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Prove by induction $\sum \frac {1}{2^n} < 1$

Well supposing the base case has been shown to be true, I start with the induction step:

Suppose true for n = k:

$$ \frac{1}{2} + \frac{1}{4} + ....\frac{1}{2^k} < 1$$

Want to show this is true for: $$ \frac{1}{2} + \frac{1}{4} + ....\frac{1}{2^k} + \frac{1}{2^{k+1}} < 1$$

Now this is where i am getting stuck, should i be tryig to show that $$ \frac{1}{2} + \frac{1}{4} + ....\frac{1}{2^k} + \frac{1}{2^{k+1}} < 1 +\frac{1}{2^{k+1}}$$ or should i be attempting to show that $1 + \frac{1}{2^{k+1}} < 1$ which is utter nonsense. So i am stuck on what exactly to prove here.

Note i also thought of maybe using the geometric series of $\frac {1}{2} $ as some upper bound but then that would provide me a value that was greater than 1 so it didn't work out

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    $\begingroup$ Show something stronger. Show that the sum is $= 1 - a_k$ for some specific positive $a_k$, or that it is $< 1-b_k$. $\endgroup$ – Daniel Fischer Sep 23 '15 at 20:30
  • $\begingroup$ I gather what to do based on the hint Umberto gave below, but I am curious as to why this is a stronger result ? Is this because of the strict equality? $\endgroup$ – dc3rd Sep 23 '15 at 20:34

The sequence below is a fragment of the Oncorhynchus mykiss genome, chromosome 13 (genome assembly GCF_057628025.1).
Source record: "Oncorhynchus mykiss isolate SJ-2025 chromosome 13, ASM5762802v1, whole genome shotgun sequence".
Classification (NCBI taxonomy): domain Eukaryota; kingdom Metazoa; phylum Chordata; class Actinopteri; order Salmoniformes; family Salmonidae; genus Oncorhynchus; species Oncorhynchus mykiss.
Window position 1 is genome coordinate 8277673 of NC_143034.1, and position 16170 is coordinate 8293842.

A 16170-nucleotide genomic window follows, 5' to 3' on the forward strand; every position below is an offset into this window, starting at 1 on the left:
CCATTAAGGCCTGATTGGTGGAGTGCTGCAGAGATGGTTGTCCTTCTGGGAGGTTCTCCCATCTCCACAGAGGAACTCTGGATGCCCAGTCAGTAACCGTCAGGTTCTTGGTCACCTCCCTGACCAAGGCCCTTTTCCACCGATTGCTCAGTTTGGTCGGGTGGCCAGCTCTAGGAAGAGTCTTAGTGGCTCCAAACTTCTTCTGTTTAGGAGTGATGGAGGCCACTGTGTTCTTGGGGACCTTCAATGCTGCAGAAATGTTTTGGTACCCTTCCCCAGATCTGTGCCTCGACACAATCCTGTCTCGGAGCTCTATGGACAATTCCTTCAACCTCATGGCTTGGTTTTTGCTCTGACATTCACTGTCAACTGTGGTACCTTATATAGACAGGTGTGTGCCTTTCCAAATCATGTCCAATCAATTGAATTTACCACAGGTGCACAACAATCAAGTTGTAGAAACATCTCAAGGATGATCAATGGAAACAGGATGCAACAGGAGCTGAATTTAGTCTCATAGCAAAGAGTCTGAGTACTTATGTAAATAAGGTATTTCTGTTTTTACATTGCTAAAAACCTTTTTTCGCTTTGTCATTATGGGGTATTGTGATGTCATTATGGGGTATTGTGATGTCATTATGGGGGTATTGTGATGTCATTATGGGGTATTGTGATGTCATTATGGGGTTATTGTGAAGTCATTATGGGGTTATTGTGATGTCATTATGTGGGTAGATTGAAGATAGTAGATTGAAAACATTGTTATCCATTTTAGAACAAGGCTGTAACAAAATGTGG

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    $\begingroup$ Yes. An equality gives you more information than an inequality, so it's stronger (when the two are compatible). You can deduce the inequality from the equality, but not vice versa. The point is that the stronger result gives you more to work with in the induction step. $\endgroup$ – Daniel Fischer Sep 23 '15 at 20:55
  • $\begingroup$ @DanielFischer: See how to use induction directly to the inequality from my answer ;) $\endgroup$ – Khue Sep 23 '15 at 21:05
  • $\begingroup$ That's a pretty nice idea, @Khue. $\endgroup$ – Daniel Fischer Sep 23 '15 at 21:15
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Use induction to prove that $$\frac 12 + \frac 14 + \cdots + \frac 1{2^n} = 1 - \frac{1}{2^n}$$ for all $n$. This will give you the result immediately since $1 - \frac{1}{2^n} < 1$.

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    $\begingroup$ Proof: If $n=1$, then $\frac{1}{2} = 1 - \frac{1}{2^1} = \frac{1}{2} $. Assume it is true that $\frac{1}{2} + \frac{1}{2^2} + ... + \frac{1}{2^k} = 1 - \frac{1}{2^k}$. Then, we have $$ \frac{1}{2} + \frac{1}{2^2} + ... + \frac{1}{2^k} + \frac{1}{2^{k+1}} = 1 - \frac{1}{2^k} + \frac{1}{2^{k+1}} = 1 - \frac{2^{k+1}-2^k}{2^k \cdot 2^{k+1}} = 1 - \frac{ 2^k }{2^k} \frac{ 2 - 1}{2^{k+1}} = 1 - \frac{1}{2^{k+1}} $$ $\endgroup$ – user203867 Sep 23 '15 at 20:37
  • $\begingroup$ Even simpler: $$-\frac{1}{2^k} + \frac{1}{2^{k+1}} = - \frac{2}{2^{k+1}} + \frac{1}{2^{k+1}} = - \frac{1}{2^{k+1}}.$$ $\endgroup$ – Umberto P. Sep 23 '15 at 20:43
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For $n=k+1$:

$$\frac{1}{2} + \frac{1}{4} + ....\frac{1}{2^k} + \frac{1}{2^{k+1}} = \frac{1}{2} + \frac{1}{2}\left(\frac{1}{2} + \frac{1}{4} + ....\frac{1}{2^k}\right) < \frac{1}{2} + \frac{1}{2}\times 1 =1.$$

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